Afghan, Pakistani conflicts spilling into Central Asian states?
Tajikistan blames recent attacks at home on fighters fleeing anti-Taliban offensives. Security was the topic at a regional summit in Dushanbe Thursday.
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"The Taliban gave refuge to many Central Asian people – ethnic Uzbeks, Tajiks, Kyrgyz, etc., who were members of IMU or Islamist members of the opposition during the [Tajik] civil war," and it makes sense that they would now flee the troubled areas and go home, says Abdugani Mamadazimov, chair of the Association of Political Scientists based in Dushanbe. "Tavildara is just 500-600 kilometers (about 310-370 miles) away from ... Pakistan."Skip to next paragraph
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These fighters are probably not simply fleeing, but are going home with the task to destabilize, Mr. Mamadazimov continues.
Target: the new US supply route
The rise in violence may be tied to the United States attempts to find a new supply line through Tajikistan for its forces in Afghanistan, after convoys on its main route in Pakistan were repeatedly attacked by militants.
Tajikistan has agreed to provide its territory for the transit of nonlethal cargo to supply US troops in Afghanistan. This route, called the Northern Distribution Network, goes through the Baltics, Russia, and Central Asian states.
The Taliban have warned the Tajik government against cooperating with the US. "This is regarded as a participation in the aggression against Afghanistan," Abdul Vase Mutasim Agha, introduced as a director of Taliban's political committee, told Al Jazeera in May when the US-Tajik agreement on the transit corridor was reached. "This step of yours would lead to instability."
Just an internal affair
Some analysts, however, say the recent shootouts have little to do with Taliban and instead reflect domestic conflict.
MirzahudjaAkhmedov, an opposition field commander during the civil war, says these incidents are part of the standoff between the government and former warlords who fought in the opposition during the civil war.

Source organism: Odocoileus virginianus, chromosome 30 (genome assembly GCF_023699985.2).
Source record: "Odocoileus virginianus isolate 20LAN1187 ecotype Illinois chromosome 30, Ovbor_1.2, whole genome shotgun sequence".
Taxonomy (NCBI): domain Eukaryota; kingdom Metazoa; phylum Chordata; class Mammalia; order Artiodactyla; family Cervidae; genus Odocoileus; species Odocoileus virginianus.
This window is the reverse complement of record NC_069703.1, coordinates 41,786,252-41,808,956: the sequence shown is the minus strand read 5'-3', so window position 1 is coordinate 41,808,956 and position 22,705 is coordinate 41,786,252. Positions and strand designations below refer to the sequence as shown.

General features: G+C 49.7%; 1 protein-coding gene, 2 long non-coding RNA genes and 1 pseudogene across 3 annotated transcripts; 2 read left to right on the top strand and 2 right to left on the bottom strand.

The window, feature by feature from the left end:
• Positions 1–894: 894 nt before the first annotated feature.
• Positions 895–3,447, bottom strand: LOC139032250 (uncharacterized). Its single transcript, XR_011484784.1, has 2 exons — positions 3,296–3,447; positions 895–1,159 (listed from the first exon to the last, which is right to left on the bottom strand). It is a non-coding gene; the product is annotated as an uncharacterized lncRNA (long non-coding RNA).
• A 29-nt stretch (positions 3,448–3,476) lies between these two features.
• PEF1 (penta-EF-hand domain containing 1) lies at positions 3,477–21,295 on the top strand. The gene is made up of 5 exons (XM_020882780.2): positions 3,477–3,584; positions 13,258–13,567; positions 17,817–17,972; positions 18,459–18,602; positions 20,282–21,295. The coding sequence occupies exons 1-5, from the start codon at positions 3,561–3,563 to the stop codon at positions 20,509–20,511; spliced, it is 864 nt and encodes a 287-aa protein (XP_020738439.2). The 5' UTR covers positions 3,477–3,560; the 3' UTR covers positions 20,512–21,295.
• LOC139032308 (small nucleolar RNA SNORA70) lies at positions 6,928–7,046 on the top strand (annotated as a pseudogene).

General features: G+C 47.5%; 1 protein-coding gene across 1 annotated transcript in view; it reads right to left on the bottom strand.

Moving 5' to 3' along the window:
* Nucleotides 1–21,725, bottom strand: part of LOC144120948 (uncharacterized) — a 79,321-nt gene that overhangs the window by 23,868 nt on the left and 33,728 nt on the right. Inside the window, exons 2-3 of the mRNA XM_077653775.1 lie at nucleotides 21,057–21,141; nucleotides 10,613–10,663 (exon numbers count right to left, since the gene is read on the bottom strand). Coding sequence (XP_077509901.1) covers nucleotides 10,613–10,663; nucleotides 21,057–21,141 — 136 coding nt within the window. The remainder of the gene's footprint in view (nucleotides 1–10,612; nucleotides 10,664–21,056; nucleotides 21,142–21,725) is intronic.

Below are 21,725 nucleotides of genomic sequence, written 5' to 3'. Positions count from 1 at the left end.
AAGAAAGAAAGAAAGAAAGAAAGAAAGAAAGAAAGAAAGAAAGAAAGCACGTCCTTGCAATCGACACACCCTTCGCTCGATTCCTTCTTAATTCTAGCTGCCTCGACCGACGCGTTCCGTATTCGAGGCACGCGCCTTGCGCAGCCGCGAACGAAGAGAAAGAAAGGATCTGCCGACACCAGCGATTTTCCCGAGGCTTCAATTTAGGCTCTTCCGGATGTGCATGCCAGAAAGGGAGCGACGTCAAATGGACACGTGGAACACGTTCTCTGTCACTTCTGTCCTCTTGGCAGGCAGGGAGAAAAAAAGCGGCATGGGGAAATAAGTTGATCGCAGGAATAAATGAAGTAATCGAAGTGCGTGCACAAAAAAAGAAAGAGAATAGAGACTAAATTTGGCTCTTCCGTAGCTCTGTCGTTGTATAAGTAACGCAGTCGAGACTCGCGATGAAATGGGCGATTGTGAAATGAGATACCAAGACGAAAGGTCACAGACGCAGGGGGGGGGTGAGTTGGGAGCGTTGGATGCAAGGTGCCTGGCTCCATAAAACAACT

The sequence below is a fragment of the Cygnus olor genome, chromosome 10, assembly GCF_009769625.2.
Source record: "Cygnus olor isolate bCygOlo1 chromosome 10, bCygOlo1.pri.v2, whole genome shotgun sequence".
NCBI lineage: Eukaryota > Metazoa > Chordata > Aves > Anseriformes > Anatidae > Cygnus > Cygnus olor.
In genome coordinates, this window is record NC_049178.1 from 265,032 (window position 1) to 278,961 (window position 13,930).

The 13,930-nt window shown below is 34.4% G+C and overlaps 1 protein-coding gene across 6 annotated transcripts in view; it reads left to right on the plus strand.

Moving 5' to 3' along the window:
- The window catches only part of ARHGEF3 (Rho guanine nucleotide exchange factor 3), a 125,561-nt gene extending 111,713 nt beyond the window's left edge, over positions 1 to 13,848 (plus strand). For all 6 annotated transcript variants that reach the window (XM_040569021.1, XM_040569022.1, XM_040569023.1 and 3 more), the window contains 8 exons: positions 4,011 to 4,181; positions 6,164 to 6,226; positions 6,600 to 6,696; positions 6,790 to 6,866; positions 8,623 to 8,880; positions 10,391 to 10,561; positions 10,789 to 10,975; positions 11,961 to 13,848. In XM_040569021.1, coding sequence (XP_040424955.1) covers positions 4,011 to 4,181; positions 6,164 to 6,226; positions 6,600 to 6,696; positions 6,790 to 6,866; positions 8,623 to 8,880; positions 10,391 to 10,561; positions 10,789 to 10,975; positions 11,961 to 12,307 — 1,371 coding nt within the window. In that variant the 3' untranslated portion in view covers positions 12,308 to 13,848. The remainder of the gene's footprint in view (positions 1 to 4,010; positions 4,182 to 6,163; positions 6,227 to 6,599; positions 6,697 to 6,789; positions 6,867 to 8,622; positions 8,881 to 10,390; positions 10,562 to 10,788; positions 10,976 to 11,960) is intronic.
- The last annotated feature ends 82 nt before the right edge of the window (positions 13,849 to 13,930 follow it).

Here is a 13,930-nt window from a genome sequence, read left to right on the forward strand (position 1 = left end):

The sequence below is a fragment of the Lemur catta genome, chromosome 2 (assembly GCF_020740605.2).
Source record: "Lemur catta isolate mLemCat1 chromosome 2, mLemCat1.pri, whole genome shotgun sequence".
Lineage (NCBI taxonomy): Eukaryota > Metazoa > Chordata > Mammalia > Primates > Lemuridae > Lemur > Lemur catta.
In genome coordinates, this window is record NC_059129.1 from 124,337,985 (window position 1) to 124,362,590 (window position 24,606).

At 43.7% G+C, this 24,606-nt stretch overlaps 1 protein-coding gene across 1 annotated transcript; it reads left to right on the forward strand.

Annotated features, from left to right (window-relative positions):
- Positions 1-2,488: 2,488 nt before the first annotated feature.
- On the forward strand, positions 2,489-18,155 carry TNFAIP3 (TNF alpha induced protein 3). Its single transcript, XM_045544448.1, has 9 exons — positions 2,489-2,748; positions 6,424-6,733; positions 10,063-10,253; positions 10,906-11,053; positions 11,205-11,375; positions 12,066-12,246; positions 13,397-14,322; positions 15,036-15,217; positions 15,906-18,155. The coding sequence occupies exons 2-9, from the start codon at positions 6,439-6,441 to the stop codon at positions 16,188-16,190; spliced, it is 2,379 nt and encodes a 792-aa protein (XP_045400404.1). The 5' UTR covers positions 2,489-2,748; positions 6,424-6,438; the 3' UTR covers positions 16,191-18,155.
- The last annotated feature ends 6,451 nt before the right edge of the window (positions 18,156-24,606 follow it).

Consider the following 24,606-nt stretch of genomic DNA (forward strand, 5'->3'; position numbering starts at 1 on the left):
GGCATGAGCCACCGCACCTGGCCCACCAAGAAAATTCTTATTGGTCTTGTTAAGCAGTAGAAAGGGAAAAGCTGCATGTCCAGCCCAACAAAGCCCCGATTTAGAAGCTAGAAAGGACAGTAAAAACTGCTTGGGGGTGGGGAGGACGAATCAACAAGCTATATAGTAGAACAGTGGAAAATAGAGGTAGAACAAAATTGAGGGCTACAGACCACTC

Many of them still feel cheated, says Mr. Akhmedov. Although a peace treaty was signed in 1997 and warlords were folded into the government, once current President Emomali Rakhmon consolidated his power after 2000, they began to lose their seats.
"The government wants to control us. They didn't amnesty civil war fighters. They can arrest us any time and of course no one wants to go to jail," he says.
Security tightens in Tavildara
In any case, police and soldiersare apparently clamping down around Tavildara. They have set up 11 checkpoints along the 110-mile route from Dushanbe to Tavildara at which they register travelers' names and passport details. Villagers along the route say they don't recall ever seeing so many checkpoints. Security forces are also turning away journalists, saying it's too dangerous to travel further east.
About 40 miles southeast of Dushanbe, "there were armored vehicles and military trucks. It was clear to us that [the troops] were fighting a serious force," says Gulnara Ravshan, a local journalist who managed to get to Tavildara under cover.
Residents there told Ms. Ravshan that the fighters they had seen were from Afghanistan. Many have sent their children to Dushanbe and other places because they fear the militants may kidnap their daughters and forcibly recruit their sons.